ARB reduces emissions of volatile organic compounds and toxic air contaminants from the widest possible range of sources in order to comply with the federal CAA.

To date, ARB consumer-product regulations have eliminated 225 tons per day of volatile organic compound emissions compared to 1990 levels. However, ARB estimates that emissions from consumer products continue to produce 245 tons per day, about 12% of the state’s total burden of these smog-forming compounds.

ARB’s mission is to promote and protect public health, welfare, and ecological resources through effective reduction of air pollutants while recognizing and considering effects on the economy. The ARB oversees all air pollution control efforts in California to attain and maintain health based air quality standards.

Citation Oil and Gas Corporation Fined for Oil and Salt Water Discharge

The EPA has fined the Citation Oil and Gas Corporation of Houston, Texas, $22,000 for violating the federal CWA. The announcement settles a CWA violation for an 11,970-gallon spill of oil and salt water into Clear Boggy Creek and adjoining shorelines in Pontotoc County, Oklahoma. The settlement requires the company to pay the civil fine within 30 days.

The CWA prohibits the discharge of oil or a hazardous substance into or upon the navigable waters of the US or adjoining shorelines in such quantities that have been determined may be harmful to public health. The EPA is charged with enforcing the Act and ensuring that public health and the environment are protected from harmful impacts of these violations.

DEP Fines Pittsburgh Companies for Asphalt Tank Violations in Four Counties

The Pennsylvania Department of Environmental Protection (DEP) has signed a consent order and agreement with Russell Standard and Hammaker East LTD, both of Pittsburgh, for violations of the Storage Tank Act and associated regulations.

The agreement requires the companies to pay a $20,000 civil penalty for removing and installing storage tanks without the proper state-certified oversight and failing to obtain permits for tanks at asphalt plants in Adams Township, Butler County; Le Boeuf Township, Erie County; Greene Township, Franklin County; and Springfield Township, Mercer County.

“The asphalt emulsions stored in these 26 tanks, which range in size from 6,000 to 158,000 gallons, are a regulated substance under the Storage Tank Act. The tanks should have been permitted accordingly,” DEP Northwest Regional Director Kelly Burch said. “Certified installers must also be used for removing and installing tanks like these, and it is apparent that also did not occur.”

Asphalt emulsions are blends of asphalt, solvents, water, and other agents and are used as sealants and binding agents in road paving.

Russell Standard and Hammaker East must hire an independent, third-party, certified inspector to examine the tanks; register all tanks with DEP; and apply for any outstanding permits. The civil penalty will be paid to the state’s Storage Tank Fund, which is used to permit, inspect, and enforce the regulations on storage tanks around the state.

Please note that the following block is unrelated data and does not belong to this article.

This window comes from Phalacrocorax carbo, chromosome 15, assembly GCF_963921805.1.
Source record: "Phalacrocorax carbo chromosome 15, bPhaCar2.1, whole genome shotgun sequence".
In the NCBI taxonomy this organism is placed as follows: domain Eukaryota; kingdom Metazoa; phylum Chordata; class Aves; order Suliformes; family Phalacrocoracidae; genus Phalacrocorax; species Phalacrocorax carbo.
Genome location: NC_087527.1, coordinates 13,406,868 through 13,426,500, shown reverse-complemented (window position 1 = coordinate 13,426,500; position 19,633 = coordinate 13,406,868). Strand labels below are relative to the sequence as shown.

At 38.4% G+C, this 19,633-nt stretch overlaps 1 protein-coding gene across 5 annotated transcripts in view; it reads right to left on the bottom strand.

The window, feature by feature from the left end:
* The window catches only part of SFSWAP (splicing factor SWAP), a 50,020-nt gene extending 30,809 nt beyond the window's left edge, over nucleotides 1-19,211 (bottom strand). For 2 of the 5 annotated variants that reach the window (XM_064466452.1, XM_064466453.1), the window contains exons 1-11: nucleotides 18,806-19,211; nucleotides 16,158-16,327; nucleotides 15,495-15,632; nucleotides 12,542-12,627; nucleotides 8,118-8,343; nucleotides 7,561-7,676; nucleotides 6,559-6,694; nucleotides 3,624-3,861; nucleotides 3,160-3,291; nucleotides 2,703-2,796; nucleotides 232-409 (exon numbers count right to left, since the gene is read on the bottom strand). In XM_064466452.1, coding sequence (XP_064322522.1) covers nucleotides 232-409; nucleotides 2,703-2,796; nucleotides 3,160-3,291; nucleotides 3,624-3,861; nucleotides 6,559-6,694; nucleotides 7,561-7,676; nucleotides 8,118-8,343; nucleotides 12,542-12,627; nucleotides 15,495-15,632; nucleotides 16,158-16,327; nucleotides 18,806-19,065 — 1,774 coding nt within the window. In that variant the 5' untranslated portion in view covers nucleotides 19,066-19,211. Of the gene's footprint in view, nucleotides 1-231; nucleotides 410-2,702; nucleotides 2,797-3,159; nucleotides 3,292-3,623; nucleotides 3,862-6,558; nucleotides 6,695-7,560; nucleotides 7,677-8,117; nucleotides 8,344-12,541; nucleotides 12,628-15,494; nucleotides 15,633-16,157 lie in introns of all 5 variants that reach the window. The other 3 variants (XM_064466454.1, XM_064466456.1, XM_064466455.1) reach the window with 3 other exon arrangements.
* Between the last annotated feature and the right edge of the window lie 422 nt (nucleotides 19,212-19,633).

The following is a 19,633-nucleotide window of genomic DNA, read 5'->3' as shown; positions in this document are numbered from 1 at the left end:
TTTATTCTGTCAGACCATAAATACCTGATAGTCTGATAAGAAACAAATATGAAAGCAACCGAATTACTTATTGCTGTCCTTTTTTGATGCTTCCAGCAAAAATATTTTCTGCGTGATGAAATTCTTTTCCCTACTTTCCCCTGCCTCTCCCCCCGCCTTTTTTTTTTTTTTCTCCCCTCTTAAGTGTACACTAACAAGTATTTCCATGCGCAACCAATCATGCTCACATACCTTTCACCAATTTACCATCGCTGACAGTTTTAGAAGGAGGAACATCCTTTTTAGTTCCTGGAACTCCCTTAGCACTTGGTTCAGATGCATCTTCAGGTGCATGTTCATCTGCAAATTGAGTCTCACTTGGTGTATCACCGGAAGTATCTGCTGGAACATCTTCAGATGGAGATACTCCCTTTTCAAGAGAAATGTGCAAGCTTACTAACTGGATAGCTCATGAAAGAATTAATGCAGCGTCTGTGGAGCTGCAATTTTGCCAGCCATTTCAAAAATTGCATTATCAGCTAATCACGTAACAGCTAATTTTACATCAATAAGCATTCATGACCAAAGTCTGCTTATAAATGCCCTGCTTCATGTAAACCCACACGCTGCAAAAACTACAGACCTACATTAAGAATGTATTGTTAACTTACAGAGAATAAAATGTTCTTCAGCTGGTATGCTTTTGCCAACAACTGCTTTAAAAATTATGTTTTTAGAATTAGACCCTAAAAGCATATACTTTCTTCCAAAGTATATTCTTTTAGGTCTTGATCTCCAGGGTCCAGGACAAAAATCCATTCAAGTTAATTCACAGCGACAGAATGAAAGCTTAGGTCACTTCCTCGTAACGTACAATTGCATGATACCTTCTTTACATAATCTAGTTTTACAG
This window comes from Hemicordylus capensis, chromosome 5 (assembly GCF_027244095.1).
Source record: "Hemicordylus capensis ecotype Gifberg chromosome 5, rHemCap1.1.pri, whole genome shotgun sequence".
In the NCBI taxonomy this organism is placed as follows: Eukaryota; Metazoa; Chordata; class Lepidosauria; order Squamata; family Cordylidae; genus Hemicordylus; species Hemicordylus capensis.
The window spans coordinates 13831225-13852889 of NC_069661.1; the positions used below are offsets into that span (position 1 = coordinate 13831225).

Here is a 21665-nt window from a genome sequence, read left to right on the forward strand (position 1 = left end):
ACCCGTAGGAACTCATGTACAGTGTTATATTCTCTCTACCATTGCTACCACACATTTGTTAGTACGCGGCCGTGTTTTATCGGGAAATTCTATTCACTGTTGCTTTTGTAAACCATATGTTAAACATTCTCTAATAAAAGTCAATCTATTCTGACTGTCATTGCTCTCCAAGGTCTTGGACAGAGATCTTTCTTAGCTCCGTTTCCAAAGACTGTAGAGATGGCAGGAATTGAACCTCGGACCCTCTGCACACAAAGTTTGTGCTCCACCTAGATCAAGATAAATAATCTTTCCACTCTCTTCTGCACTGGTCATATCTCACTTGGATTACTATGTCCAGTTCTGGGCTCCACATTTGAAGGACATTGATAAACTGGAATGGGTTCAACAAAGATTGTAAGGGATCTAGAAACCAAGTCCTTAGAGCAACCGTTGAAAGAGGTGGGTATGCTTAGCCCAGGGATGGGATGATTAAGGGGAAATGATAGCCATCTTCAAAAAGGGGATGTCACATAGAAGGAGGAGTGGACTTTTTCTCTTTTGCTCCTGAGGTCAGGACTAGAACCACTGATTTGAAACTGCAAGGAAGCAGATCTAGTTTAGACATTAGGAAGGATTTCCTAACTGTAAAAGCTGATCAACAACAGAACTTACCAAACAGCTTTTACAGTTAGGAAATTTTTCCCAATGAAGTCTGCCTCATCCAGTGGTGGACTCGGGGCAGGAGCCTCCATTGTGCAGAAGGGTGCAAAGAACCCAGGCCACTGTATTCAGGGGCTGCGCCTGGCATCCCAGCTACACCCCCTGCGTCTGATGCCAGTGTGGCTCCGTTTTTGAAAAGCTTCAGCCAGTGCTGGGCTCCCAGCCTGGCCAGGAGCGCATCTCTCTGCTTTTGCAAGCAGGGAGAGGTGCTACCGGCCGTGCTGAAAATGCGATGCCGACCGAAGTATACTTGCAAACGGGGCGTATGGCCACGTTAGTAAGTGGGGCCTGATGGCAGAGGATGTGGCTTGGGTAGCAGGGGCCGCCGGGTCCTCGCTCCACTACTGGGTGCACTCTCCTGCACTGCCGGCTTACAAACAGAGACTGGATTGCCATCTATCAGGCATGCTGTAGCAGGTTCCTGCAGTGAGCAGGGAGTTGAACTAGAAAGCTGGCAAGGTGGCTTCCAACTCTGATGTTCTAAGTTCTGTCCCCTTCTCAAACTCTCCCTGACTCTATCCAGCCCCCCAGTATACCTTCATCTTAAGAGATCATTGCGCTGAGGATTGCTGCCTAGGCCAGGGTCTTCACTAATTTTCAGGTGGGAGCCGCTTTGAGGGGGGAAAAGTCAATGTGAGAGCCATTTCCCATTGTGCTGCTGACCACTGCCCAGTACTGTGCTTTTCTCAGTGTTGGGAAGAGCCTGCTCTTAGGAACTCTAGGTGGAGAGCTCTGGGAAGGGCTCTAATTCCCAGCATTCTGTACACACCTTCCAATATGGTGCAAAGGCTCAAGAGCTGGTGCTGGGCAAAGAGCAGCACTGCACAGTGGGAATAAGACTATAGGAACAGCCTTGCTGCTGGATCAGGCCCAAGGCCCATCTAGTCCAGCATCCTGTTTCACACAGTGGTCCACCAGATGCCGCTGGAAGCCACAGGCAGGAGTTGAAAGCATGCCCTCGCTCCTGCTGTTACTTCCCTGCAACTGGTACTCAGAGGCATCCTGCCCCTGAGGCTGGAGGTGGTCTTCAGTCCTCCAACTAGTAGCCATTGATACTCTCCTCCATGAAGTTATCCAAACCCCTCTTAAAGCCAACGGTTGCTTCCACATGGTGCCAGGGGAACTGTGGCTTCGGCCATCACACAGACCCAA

Installation and removal of storage tanks must be done by state-certified installers to ensure the process is done safely. Aboveground storage tanks with capacities greater than 21,000 gallons must be permitted by DEP.

Russell Standard manufactures asphalt at its Mars Plant in Adams Township, Butler County; the Wheelertown Road Plant in Le Boeuf Township, Erie County; and the Mercer Plant in Springfield Township, Mercer County. It is a limited partner of Hammaker East, which manufactures asphalt at its Chambersburg Plant in Greene Township, Franklin County.

Denbury Onshore, LLC, Fined a Second Time for Violating the CWA

The EPA has fined Denbury Onshire, LLC, of Alvin, Texas, $19,927 for violating the federal CWA. The announcement settles a CWA violation for a 14,700-gallon oil spill into an unnamed tributary of Crystal Creek, and adjoining shorelines in Montgomery County, Texas. The settlement requires the company to pay the civil fine within 30 days.

In July 2011, the company was also fined $13,905 for a 7,560-gallon spill into Crystal Creek, a tributary of the San Jacinto River, and adjoining shorelines in Montgomery County.

California ARB Makes Forms Available Solvent and Paint Thinner Products Special Reporting Requirements

Section 94513(g) of the Consumer Products Regulation requires Responsible Parties for Multi-purpose Solvent and Paint Thinner products to submit specific data for products sold, supplied, offered for sale, or manufactured for sale in California. The data are necessary as part of Air Resources Board (ARB) staff’s assessment on the feasibility of the three percent by weight volatile organic compound (VOC) limits scheduled to become effective on December 31, 2013. Responsible Parties or formulators for Multi-purpose Solvent and Paint Thinner products must report the following information:

  • Data regarding product sales and composition for the year 2011, including the information listed in section 94513(a), and the entire product label; and